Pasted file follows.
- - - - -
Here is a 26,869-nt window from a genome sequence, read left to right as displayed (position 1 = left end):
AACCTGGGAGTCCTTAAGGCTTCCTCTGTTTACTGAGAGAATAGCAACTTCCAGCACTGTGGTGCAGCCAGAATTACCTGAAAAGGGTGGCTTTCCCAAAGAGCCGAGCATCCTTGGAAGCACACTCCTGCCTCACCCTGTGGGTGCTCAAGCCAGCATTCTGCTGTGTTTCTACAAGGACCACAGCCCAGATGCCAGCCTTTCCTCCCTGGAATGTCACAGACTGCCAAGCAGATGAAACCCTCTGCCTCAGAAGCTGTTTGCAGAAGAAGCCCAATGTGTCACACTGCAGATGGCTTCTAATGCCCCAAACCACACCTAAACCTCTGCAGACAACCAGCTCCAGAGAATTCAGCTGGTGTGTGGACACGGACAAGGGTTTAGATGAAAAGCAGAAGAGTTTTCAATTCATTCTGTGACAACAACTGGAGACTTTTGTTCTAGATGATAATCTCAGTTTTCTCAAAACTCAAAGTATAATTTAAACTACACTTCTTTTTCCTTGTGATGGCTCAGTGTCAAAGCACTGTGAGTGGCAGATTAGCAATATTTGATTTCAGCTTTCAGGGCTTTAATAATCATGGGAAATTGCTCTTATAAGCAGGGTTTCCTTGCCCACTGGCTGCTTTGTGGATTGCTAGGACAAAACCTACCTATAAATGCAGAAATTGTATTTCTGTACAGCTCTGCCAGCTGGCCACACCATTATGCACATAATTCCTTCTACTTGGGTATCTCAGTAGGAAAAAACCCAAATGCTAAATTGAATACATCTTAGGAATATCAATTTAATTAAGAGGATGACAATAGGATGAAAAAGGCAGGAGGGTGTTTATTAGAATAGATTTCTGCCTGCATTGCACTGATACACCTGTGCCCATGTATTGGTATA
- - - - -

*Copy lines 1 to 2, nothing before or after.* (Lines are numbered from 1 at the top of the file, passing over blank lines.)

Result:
Here is a 26,869-nt window from a genome sequence, read left to right as displayed (position 1 = left end):
AACCTGGGAGTCCTTAAGGCTTCCTCTGTTTACTGAGAGAATAGCAACTTCCAGCACTGTGGTGCAGCCAGAATTACCTGAAAAGGGTGGCTTTCCCAAAGAGCCGAGCATCCTTGGAAGCACACTCCTGCCTCACCCTGTGGGTGCTCAAGCCAGCATTCTGCTGTGTTTCTACAAGGACCACAGCCCAGATGCCAGCCTTTCCTCCCTGGAATGTCACAGACTGCCAAGCAGATGAAACCCTCTGCCTCAGAAGCTGTTTGCAGAAGAAGCCCAATGTGTCACACTGCAGATGGCTTCTAATGCCCCAAACCACACCTAAACCTCTGCAGACAACCAGCTCCAGAGAATTCAGCTGGTGTGTGGACACGGACAAGGGTTTAGATGAAAAGCAGAAGAGTTTTCAATTCATTCTGTGACAACAACTGGAGACTTTTGTTCTAGATGATAATCTCAGTTTTCTCAAAACTCAAAGTATAATTTAAACTACACTTCTTTTTCCTTGTGATGGCTCAGTGTCAAAGCACTGTGAGTGGCAGATTAGCAATATTTGATTTCAGCTTTCAGGGCTTTAATAATCATGGGAAATTGCTCTTATAAGCAGGGTTTCCTTGCCCACTGGCTGCTTTGTGGATTGCTAGGACAAAACCTACCTATAAATGCAGAAATTGTATTTCTGTACAGCTCTGCCAGCTGGCCACACCATTATGCACATAATTCCTTCTACTTGGGTATCTCAGTAGGAAAAAACCCAAATGCTAAATTGAATACATCTTAGGAATATCAATTTAATTAAGAGGATGACAATAGGATGAAAAAGGCAGGAGGGTGTTTATTAGAATAGATTTCTGCCTGCATTGCACTGATACACCTGTGCCCATGTATTGGTATA